Yield

kate foranWritten by Kate Foran. Kate Foran appreciates her three season CSA share and thinks it’s worth noting how the liturgical calendar builds in a lean time during the last weeks of winter and first weeks of spring.

That Wilderness should turn a mart”
quoted in  Changes in the Land by William Cronon

In this troubled area of the world known as
my shoulders, my roving fingers dig for what
must be buried there—gold doubloons
or taut and humming harpsichord strings
and I wonder about all that stored energy,
the tension I’m saving, always vigilant
for some fight or flight that never comes,
though the grocery store at the end of December
feels like a battleground. In the checkout line
I think of the hardworking Puritans who deemed
the northern natives fools because they went hungry
(but didn’t starve) for a couple of weeks
at the end of winter, because they moved slowly
or rested on hard ground, trusting it to soften
and give enough when the season turned.
Why were they so lazy?  Why did they choose
hunger when some effort could stock their stores?

A healer once told me that the things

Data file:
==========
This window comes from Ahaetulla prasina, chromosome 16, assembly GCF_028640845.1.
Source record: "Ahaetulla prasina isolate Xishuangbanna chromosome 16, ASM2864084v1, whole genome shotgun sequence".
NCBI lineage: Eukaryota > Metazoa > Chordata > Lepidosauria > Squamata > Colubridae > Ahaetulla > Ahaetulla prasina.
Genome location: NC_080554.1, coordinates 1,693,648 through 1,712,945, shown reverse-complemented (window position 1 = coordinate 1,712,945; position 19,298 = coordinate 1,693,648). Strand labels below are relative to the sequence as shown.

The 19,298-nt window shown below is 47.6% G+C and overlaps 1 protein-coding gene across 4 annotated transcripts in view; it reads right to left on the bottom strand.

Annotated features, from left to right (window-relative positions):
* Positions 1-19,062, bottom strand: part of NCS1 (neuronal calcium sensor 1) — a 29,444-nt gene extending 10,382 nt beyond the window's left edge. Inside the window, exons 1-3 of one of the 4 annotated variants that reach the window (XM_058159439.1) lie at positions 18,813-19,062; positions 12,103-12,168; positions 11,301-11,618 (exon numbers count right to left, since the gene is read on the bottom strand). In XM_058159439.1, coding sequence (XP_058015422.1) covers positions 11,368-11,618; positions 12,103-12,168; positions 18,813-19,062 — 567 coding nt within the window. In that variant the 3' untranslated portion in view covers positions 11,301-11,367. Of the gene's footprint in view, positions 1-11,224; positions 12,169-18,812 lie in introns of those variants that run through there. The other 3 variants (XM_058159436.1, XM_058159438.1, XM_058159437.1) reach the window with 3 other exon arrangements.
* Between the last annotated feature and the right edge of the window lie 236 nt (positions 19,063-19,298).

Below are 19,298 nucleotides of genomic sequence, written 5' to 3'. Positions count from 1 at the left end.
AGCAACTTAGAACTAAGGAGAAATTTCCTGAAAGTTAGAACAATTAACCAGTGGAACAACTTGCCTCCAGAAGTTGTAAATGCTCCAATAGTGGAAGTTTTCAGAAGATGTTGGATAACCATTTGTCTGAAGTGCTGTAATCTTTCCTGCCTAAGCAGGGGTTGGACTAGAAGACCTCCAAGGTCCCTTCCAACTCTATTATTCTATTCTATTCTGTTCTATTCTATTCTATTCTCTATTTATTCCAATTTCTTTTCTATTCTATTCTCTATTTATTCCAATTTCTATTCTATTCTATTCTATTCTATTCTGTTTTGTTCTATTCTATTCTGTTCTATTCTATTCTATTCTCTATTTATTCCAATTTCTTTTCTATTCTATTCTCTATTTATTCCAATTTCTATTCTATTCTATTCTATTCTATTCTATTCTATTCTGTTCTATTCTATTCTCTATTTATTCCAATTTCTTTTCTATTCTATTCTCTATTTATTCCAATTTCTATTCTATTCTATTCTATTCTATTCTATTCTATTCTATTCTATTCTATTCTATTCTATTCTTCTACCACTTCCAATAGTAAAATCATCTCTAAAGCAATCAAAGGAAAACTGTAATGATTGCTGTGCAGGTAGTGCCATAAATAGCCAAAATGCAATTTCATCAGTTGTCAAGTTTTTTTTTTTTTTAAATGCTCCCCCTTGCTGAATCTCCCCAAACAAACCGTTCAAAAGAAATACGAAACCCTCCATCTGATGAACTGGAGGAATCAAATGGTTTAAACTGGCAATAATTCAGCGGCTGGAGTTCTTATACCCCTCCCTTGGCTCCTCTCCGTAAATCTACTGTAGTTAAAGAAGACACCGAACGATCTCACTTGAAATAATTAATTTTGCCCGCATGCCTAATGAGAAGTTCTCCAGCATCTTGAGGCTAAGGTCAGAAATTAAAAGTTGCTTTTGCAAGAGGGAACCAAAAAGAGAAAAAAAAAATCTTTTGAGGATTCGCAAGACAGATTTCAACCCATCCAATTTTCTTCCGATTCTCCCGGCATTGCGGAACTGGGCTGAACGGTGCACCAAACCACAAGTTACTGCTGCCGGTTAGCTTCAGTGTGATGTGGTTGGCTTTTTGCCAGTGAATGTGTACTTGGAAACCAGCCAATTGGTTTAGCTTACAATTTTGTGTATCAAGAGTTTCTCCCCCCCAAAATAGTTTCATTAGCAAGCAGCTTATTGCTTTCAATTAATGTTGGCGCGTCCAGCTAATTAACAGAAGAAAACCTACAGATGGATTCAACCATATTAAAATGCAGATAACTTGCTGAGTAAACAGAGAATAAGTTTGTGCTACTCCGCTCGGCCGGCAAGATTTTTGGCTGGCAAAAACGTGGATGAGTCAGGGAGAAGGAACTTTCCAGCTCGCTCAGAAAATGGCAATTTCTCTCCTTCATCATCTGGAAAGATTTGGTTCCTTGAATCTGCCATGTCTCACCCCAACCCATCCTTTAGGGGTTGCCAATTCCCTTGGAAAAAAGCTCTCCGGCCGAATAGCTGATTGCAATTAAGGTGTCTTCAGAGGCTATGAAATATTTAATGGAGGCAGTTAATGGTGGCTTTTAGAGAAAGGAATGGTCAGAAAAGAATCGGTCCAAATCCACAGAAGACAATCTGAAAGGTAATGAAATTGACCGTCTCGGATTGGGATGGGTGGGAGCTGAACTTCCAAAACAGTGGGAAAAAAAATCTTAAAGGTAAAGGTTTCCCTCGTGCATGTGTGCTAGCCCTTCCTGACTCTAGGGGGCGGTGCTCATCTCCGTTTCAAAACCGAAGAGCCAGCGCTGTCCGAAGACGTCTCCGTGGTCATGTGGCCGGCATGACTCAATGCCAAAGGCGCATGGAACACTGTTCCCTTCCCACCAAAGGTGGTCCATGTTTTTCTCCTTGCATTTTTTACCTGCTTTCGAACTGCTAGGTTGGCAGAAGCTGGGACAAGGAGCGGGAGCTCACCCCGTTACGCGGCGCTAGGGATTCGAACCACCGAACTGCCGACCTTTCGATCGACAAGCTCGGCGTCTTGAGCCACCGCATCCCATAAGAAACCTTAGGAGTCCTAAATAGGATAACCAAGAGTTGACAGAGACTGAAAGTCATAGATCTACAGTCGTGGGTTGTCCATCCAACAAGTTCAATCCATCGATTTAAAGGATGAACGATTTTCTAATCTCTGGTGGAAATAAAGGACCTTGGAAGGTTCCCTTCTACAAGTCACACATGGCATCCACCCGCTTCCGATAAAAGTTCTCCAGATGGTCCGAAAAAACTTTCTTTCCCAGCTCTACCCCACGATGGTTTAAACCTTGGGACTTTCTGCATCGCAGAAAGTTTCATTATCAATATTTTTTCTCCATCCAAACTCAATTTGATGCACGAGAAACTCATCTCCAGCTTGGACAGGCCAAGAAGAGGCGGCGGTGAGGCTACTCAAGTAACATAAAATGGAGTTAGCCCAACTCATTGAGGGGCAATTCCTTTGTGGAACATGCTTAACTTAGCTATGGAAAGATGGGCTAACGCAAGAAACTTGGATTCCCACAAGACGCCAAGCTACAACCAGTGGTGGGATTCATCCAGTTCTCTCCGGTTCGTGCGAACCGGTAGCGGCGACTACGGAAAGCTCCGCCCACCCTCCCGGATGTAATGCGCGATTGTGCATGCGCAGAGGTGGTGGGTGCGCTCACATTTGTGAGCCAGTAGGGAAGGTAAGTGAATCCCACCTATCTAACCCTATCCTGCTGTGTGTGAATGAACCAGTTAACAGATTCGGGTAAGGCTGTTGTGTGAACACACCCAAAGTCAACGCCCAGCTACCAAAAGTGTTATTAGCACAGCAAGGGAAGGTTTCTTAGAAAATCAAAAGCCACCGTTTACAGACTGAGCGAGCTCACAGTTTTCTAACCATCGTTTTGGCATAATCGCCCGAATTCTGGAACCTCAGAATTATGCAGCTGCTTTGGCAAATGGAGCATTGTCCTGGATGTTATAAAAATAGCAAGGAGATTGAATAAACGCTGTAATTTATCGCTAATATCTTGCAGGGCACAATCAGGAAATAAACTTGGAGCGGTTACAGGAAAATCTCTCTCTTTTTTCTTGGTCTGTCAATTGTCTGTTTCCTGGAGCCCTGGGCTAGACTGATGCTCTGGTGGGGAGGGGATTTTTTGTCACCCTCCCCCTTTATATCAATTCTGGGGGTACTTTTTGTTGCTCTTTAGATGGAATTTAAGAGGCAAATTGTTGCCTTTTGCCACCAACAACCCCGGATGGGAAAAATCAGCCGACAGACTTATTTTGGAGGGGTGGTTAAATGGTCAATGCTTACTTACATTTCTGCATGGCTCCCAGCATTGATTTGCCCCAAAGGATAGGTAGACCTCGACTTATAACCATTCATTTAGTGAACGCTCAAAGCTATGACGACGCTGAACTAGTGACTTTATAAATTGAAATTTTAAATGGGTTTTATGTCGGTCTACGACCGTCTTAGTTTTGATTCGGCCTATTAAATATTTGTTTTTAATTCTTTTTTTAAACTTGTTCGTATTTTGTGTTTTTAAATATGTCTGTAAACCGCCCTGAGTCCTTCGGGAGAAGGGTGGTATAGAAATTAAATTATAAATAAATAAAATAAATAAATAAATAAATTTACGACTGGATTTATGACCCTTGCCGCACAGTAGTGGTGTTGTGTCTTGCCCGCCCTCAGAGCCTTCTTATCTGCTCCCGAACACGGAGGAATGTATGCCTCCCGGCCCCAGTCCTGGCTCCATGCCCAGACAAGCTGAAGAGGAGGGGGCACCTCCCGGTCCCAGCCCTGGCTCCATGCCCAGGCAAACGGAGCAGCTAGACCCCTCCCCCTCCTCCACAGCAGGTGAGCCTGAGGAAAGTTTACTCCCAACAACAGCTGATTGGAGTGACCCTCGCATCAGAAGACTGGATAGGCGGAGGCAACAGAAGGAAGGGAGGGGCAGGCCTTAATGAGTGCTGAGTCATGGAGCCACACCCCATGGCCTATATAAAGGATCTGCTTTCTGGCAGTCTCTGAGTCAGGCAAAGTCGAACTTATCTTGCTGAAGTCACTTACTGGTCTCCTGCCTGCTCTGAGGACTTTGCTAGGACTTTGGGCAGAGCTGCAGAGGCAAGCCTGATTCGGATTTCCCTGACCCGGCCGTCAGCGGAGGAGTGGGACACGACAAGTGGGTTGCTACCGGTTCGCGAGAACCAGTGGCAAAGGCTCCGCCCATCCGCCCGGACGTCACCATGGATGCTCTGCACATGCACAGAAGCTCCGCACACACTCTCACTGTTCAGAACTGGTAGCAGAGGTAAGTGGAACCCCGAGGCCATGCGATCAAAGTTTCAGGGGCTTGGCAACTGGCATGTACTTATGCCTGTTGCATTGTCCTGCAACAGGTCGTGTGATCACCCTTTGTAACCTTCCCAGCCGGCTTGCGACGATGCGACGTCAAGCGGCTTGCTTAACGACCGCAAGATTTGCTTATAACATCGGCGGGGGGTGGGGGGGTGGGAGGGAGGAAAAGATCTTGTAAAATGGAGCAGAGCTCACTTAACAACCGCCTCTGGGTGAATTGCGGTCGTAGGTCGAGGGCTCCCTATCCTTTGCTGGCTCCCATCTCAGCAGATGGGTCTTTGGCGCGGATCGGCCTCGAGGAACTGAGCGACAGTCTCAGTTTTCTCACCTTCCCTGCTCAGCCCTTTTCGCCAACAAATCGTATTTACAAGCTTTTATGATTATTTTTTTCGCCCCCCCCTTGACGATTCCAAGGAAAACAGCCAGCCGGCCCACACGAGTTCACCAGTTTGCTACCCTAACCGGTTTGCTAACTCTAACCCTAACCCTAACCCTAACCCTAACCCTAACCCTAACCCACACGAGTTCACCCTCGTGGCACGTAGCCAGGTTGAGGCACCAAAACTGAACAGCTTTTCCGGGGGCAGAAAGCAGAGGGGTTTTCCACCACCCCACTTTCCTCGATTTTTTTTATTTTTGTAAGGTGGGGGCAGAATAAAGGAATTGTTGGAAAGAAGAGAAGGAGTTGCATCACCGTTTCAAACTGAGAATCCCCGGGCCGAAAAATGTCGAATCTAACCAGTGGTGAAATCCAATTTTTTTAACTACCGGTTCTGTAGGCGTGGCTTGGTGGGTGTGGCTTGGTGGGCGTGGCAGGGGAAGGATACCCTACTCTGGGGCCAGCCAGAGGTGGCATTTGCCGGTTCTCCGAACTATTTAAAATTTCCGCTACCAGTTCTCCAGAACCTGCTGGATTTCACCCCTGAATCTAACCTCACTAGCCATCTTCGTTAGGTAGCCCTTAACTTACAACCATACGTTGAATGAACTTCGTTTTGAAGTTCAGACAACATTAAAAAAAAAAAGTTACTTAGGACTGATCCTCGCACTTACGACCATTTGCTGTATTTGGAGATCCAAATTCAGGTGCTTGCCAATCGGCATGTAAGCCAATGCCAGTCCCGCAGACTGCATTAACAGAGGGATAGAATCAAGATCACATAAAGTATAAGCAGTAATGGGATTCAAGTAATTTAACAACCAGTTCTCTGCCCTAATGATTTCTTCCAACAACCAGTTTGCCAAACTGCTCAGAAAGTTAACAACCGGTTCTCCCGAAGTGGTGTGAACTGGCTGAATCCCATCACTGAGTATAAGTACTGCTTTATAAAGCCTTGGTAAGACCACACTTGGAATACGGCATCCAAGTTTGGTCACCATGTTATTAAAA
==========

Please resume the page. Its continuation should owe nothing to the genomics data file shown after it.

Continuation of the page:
we do for comfort lead to longer pain.
We sink into pliant pillows and our muscles
stiffen and de-condition, but a body sitting
on a floor stays supple and lithe.
And all these plastic bags, so convenient,
I might almost be impressed
with the ocean island we’ve made
of them, that undulating surface.
As I wheel the full cart to my car
and drive all that food home,
I think maybe that’s what’s in my muscles,
sore and civilized–along with the BPA–
my inheritance, a culture that never could tell
the “difference between yield and loot.”

Kate Foran appreciates her three season CSA share and thinks it’s worth noting how the liturgical calendar builds in a lean time during the last weeks of winter and first weeks of spring.

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